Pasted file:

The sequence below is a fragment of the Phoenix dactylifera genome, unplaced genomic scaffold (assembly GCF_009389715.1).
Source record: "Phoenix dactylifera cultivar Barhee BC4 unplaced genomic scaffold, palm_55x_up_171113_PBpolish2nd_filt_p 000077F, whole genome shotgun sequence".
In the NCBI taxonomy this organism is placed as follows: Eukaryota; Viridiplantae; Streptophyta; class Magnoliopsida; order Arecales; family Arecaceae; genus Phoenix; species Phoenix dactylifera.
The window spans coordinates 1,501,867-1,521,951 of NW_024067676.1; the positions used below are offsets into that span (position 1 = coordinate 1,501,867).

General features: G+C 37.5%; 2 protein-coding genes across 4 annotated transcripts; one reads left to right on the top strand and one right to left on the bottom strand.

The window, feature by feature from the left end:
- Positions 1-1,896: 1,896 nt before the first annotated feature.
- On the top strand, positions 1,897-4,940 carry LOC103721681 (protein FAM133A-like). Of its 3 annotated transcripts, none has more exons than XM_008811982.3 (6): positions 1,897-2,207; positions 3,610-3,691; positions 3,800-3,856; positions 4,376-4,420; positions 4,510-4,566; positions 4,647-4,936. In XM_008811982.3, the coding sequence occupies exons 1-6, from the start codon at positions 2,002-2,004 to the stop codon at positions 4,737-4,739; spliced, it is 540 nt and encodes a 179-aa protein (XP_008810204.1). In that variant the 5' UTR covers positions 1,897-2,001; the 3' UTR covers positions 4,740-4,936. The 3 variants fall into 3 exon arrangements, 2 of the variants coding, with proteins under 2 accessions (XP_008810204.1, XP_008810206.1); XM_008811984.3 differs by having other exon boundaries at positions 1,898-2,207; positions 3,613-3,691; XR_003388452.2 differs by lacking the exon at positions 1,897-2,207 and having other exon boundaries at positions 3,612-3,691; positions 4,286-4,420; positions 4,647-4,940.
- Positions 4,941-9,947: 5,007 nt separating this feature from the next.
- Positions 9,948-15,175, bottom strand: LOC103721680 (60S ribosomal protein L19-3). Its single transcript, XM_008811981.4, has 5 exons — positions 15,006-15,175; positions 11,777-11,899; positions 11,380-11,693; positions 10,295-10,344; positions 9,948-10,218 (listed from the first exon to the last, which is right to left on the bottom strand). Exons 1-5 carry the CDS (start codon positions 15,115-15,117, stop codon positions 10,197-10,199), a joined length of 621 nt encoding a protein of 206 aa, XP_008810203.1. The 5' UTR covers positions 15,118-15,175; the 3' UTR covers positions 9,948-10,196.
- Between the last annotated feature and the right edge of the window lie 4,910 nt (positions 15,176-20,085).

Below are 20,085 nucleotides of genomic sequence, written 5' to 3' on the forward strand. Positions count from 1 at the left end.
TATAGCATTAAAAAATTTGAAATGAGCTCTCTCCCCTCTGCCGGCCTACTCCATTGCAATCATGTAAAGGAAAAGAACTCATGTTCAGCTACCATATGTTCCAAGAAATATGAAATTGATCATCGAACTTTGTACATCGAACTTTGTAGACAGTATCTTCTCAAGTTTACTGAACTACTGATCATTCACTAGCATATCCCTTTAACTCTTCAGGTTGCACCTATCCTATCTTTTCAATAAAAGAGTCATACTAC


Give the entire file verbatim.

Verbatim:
The sequence below is a fragment of the Phoenix dactylifera genome, unplaced genomic scaffold (assembly GCF_009389715.1).
Source record: "Phoenix dactylifera cultivar Barhee BC4 unplaced genomic scaffold, palm_55x_up_171113_PBpolish2nd_filt_p 000077F, whole genome shotgun sequence".
In the NCBI taxonomy this organism is placed as follows: Eukaryota; Viridiplantae; Streptophyta; class Magnoliopsida; order Arecales; family Arecaceae; genus Phoenix; species Phoenix dactylifera.
The window spans coordinates 1,501,867-1,521,951 of NW_024067676.1; the positions used below are offsets into that span (position 1 = coordinate 1,501,867).

General features: G+C 37.5%; 2 protein-coding genes across 4 annotated transcripts; one reads left to right on the top strand and one right to left on the bottom strand.

The window, feature by feature from the left end:
- Positions 1-1,896: 1,896 nt before the first annotated feature.
- On the top strand, positions 1,897-4,940 carry LOC103721681 (protein FAM133A-like). Of its 3 annotated transcripts, none has more exons than XM_008811982.3 (6): positions 1,897-2,207; positions 3,610-3,691; positions 3,800-3,856; positions 4,376-4,420; positions 4,510-4,566; positions 4,647-4,936. In XM_008811982.3, the coding sequence occupies exons 1-6, from the start codon at positions 2,002-2,004 to the stop codon at positions 4,737-4,739; spliced, it is 540 nt and encodes a 179-aa protein (XP_008810204.1). In that variant the 5' UTR covers positions 1,897-2,001; the 3' UTR covers positions 4,740-4,936. The 3 variants fall into 3 exon arrangements, 2 of the variants coding, with proteins under 2 accessions (XP_008810204.1, XP_008810206.1); XM_008811984.3 differs by having other exon boundaries at positions 1,898-2,207; positions 3,613-3,691; XR_003388452.2 differs by lacking the exon at positions 1,897-2,207 and having other exon boundaries at positions 3,612-3,691; positions 4,286-4,420; positions 4,647-4,940.
- Positions 4,941-9,947: 5,007 nt separating this feature from the next.
- Positions 9,948-15,175, bottom strand: LOC103721680 (60S ribosomal protein L19-3). Its single transcript, XM_008811981.4, has 5 exons — positions 15,006-15,175; positions 11,777-11,899; positions 11,380-11,693; positions 10,295-10,344; positions 9,948-10,218 (listed from the first exon to the last, which is right to left on the bottom strand). Exons 1-5 carry the CDS (start codon positions 15,115-15,117, stop codon positions 10,197-10,199), a joined length of 621 nt encoding a protein of 206 aa, XP_008810203.1. The 5' UTR covers positions 15,118-15,175; the 3' UTR covers positions 9,948-10,196.
- Between the last annotated feature and the right edge of the window lie 4,910 nt (positions 15,176-20,085).

Below are 20,085 nucleotides of genomic sequence, written 5' to 3' on the forward strand. Positions count from 1 at the left end.
TATAGCATTAAAAAATTTGAAATGAGCTCTCTCCCCTCTGCCGGCCTACTCCATTGCAATCATGTAAAGGAAAAGAACTCATGTTCAGCTACCATATGTTCCAAGAAATATGAAATTGATCATCGAACTTTGTACATCGAACTTTGTAGACAGTATCTTCTCAAGTTTACTGAACTACTGATCATTCACTAGCATATCCCTTTAACTCTTCAGGTTGCACCTATCCTATCTTTTCAATAAAAGAGTCATACTAC